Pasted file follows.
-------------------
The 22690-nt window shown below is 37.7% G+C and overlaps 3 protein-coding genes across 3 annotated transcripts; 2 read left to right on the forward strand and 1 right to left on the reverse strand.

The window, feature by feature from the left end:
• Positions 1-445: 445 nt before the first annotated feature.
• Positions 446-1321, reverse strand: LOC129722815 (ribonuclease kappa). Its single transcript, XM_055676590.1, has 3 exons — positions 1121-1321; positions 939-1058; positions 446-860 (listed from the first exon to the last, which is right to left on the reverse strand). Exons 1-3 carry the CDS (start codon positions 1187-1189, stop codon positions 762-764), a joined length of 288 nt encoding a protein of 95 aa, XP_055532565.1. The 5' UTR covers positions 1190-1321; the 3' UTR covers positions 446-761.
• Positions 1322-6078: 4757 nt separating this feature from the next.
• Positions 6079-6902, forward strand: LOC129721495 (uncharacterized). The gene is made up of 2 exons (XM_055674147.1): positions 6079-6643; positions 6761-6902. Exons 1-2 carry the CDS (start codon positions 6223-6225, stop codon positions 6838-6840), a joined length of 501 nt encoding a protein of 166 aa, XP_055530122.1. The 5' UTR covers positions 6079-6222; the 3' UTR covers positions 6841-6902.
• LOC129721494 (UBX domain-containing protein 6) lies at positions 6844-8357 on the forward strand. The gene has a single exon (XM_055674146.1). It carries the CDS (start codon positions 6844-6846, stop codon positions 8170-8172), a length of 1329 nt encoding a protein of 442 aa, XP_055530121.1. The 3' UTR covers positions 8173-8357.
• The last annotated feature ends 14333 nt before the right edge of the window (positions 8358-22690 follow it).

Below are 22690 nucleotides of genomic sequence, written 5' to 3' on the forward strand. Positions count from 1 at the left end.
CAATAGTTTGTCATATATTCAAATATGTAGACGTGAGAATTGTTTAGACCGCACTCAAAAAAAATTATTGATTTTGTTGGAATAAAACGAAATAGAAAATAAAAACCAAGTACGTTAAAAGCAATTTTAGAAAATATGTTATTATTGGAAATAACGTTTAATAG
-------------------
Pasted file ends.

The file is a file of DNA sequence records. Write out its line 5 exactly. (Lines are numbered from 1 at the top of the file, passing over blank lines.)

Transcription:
• Positions 1322-6078: 4757 nt separating this feature from the next.